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Reading to Ted Hesburgh


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  • Description
  • Praise
  • About the Author
  • In 2008, Desmond spent Christmas evening reading to a blind man. That blind man was Theodore M. Hesburgh, perhaps America’s most famous Catholic priest, described by Joe Biden as “the most powerful unelected official this nation has ever seen”. Hesburgh has received 150 honorary degrees — the most ever awarded to a single individual — and been bestowed with both the Presidential Medal of Freedom and Congressional Gold Medal, the highest civilian awards in the US.

    Inspired by this brief encounter, what Desmond recounts as his “most meaningful Christmas”, this thread of poetic ruminations contemplates three classic stories about blindness: Helen Keller’s “Three Days To See”, C. S. Lewis’ “The Man Born Blind”, and Raymond Carver’s “Cathedral”. Also weaved into the suite of poems is the classic tale of The Blind Men and The Elephant that appears in distinct variations across Buddhist, Hindu, Jain and Sufi traditions, the parable introduced to the West by John Godfrey Saxe’s famous poem written in the 19th century. Scaffolding this collection of poems are ideas by the German philosopher Georg Wilhelm Friedrich Hegel. This book is a commemorative tome, published to mark Hesburgh’s birth centennial in 2017.

  • “A book for both poets and philosophers. Attractively designed, it captures Desmond Kon’s meditative conversation with philosophers, writers, and painters. Hegel will be smiling in heaven as he has found new dialogical partners in this book.”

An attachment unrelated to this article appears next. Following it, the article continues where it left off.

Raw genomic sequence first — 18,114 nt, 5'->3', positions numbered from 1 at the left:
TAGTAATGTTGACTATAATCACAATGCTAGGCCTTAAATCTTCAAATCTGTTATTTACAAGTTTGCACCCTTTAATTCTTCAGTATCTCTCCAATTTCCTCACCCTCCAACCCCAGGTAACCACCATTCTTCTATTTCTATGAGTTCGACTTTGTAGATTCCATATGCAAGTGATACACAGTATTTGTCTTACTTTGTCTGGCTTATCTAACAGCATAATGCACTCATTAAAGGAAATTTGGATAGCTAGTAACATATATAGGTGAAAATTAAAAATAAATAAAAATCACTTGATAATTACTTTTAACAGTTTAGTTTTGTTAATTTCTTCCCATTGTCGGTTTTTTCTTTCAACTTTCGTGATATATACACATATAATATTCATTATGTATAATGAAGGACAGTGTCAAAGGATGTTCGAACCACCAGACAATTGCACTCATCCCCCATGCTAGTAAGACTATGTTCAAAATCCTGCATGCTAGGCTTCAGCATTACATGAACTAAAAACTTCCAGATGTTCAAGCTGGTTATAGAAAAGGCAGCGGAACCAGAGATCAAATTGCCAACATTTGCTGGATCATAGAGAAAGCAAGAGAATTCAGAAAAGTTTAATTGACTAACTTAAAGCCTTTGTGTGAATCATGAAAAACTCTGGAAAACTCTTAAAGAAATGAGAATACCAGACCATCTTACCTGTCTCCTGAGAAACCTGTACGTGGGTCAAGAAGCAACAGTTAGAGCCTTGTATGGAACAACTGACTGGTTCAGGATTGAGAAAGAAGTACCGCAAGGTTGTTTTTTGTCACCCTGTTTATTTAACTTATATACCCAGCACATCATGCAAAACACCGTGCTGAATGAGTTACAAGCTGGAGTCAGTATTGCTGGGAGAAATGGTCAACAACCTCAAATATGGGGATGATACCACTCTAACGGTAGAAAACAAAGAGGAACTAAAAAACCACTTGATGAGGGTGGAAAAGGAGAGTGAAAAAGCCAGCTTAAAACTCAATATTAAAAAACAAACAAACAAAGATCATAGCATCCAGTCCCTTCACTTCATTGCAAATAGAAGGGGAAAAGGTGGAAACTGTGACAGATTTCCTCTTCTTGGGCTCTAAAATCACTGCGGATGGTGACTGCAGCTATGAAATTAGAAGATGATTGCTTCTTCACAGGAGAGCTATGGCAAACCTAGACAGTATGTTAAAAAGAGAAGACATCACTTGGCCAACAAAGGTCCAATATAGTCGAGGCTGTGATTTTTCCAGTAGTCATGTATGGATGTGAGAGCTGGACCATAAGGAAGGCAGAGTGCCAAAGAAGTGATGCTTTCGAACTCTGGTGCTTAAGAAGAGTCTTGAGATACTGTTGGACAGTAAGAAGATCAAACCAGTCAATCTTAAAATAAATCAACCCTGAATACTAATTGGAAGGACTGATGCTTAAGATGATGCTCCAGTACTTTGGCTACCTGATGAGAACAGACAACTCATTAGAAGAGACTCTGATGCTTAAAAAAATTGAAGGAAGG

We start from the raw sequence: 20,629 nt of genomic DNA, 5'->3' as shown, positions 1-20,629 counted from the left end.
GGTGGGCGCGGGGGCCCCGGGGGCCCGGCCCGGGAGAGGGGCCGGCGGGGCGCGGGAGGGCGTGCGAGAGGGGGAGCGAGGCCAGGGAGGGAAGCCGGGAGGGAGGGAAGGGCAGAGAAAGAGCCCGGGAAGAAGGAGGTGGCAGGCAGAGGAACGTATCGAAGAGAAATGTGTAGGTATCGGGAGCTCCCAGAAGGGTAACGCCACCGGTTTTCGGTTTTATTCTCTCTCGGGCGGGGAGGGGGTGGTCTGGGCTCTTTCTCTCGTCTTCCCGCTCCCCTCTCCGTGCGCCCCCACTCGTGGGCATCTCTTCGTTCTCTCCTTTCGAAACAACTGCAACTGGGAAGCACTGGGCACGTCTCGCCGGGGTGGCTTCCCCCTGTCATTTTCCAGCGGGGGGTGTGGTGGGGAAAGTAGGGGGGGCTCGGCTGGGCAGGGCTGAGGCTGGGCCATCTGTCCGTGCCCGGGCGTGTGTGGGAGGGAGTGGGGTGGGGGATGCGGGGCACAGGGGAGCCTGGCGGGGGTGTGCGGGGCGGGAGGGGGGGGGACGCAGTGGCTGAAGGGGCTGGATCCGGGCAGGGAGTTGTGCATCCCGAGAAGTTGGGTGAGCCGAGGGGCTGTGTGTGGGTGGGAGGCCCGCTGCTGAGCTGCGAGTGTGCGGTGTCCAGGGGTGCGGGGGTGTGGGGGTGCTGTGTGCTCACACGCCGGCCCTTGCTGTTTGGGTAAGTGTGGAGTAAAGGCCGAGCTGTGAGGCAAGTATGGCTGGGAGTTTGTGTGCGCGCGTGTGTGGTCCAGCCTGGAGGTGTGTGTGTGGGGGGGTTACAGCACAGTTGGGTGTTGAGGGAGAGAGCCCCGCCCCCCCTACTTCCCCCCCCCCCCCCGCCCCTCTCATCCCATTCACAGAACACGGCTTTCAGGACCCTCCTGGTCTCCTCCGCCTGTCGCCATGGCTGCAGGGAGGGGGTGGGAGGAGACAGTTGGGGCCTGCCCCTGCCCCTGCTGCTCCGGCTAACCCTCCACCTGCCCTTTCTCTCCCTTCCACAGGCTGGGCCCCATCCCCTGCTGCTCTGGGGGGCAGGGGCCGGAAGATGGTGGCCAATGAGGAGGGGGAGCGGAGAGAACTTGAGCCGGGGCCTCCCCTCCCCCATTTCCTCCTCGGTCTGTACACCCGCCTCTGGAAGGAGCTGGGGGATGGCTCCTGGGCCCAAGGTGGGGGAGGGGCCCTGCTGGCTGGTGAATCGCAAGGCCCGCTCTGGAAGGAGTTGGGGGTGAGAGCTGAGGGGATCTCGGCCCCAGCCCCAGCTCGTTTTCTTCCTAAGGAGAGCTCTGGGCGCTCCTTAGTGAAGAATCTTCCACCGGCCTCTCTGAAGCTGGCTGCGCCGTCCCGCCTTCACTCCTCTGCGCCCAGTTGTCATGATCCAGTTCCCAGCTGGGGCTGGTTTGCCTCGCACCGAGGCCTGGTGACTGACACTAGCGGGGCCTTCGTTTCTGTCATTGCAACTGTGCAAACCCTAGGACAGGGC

Kwok Pui Lan

    “Simply put, the opposite of aesthetic is an anesthetic which inhibits our senses and thereby our ability to feel, to taste, to smell, to hear, and to see. In his collection of poems entitled Reading to Ted Hesburgh, Desmond Kon involves all of our senses through a visually pleasing presentation of both words and text that engages our feelings, our imaginations, and our memories as he moves us alphabetically from alienation toward world soul. His poems remind us that the classical Hindus believed the poet was a seer, and the classical Greeks that the poet was a maker. Kon creates a new world of seeing through sound and memory, as he ‘plays’ in the best sense of the Sanskrit concept of lila with words and their meanings. He leads us through the darkness into the light as he brings a new world into being and transforms our senses, referencing well-known works of art, literature, and philosophy that awaken the power of metaphor and imagination.” 
    Diane Apostolos-Cappadona

  • Desmond Kon Zhicheng-Mingdé is the author of an epistolary novel, a hybrid work, a neo-noir proem suite, and six poetry collections. Founding editor of Squircle Line Press, Desmond has edited over fifteen books and co-produced three audio books, several pro bono for non-profit organizations.

ISBN: 9789811124297
Cover Type: Softcover
Page Count: 136
Year Published: 2017